HOW TO WIN PEOPLE TO YOUR WAY OF THINKING.
There are 12 tips in this one, so picking one was hard. Especially since this one is packed with stuff I have to use ALL THE TIME! So;
My Favourite Tip: Try Honestly to see things from the others point of view.
I have always said that it is important to try to speak the language of the person who’s mind you are hoping to change, to do this you really need to see things from their point of view to start with!
BE A LEADER: HOW TO CHANGE PEOPLE WITHOUT GIVING OFFENCE OR AROUSING RESENTMENT.
My Favourite Tip: Give the other person a fine reputation to live up to.
If you show belief in people and set the ‘belief bar’ high often they will do better than if you set those same expectations lower. There is a saying that its more dangerous to set small goals and achieve them, than to set big ones and not quite get there. I don’t know if that’s 100% true, but I know from having been an apprentice, and having had apprentices, that when you instil a belief in them to do a task, they certainly ask less questions and usually do a better job afterwards.
All in all, for one of the enduring ‘self help’ type books, this one is a classic, and really shows that no matter how innovative or revolutionary someone claims to be, the basic principles of adding value and paying attention to people around you in order to be successful in business, leadership and other ventures hasn’t really changed in nearly 100 years (even longer as we read through ancient texts).
This book retails for not much in most good book shops, and I’m sure there is an audiobook of it somewhere. I think this is one that benefits particularly from hard copy, especially seeing as it is recommended that you make notes and highlight passages that matter to you as you go.
As a side note, my friend who borrowed this prior to some difficult work conversations did an awesome job after reading this and resolved multiple issues without any conflict with her employees, so in practice it is as good as in theory!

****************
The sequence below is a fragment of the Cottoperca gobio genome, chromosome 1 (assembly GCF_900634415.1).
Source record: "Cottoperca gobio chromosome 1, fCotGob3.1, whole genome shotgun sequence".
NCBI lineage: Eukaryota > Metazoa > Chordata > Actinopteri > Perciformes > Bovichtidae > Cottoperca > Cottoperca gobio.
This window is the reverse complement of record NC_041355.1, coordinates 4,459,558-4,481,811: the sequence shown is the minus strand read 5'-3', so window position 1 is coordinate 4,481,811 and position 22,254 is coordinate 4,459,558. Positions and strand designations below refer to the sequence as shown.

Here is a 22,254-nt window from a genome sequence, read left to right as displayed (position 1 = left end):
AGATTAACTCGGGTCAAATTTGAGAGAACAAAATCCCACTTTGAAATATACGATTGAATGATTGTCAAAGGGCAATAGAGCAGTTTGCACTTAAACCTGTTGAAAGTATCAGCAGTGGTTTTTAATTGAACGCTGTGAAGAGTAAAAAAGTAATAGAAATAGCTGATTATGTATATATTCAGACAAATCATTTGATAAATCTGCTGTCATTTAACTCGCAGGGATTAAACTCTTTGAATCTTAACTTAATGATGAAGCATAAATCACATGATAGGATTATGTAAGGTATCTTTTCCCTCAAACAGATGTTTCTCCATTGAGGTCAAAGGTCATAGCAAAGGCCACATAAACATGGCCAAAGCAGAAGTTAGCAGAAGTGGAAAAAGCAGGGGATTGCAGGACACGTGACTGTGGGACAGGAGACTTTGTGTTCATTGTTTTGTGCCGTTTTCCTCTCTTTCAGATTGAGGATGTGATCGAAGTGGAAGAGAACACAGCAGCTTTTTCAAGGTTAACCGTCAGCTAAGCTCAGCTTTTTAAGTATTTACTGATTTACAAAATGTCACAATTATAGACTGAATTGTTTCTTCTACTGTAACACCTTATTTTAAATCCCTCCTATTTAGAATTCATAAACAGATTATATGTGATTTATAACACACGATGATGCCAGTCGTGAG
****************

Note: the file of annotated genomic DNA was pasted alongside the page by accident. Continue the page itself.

Enjoy your reading, enjoy the first fortnight of 2017, pay attention to those around you, and as always, Just Be Nice.
A very dear friend of mine is a widow. Despite our best efforts, so far we have not found a better word for this antiquated description of a woman whose husband has passed away (we are looking though). To me, and to others the title comes with a kind of preconceived notion of an older woman, and yet my friend is only young, as was her husband when he passed away suddenly and unexpectedly, leaving a widow and two children behind.
Having been through this experience, many others in similar tragic circumstances have reached out or been connected to her for advice, and advice for people helping others going through the death of a loved one.
The best advice that I have heard, from my friend, and from others?
Don’t ask. Just help.
Nothing to do with the scale of the help, just take into account what your friend/family member/person in need requires, and just fill the gap. Take over a few meals, so they don’t have to prepare them when they are grieving. Go over and just wash some clothes, take the kids for a few hours, and give them some space.
It is important, in conversations about mental health, to encourage people to open up. To talk about their feelings, to ask for help. It’s so important to create environments where people feel that they can open up, but sometimes feelings of being overwhelmed, sad or out of sorts is so foreign that it becomes very difficult to articulate these feelings.
I myself have been one of these people.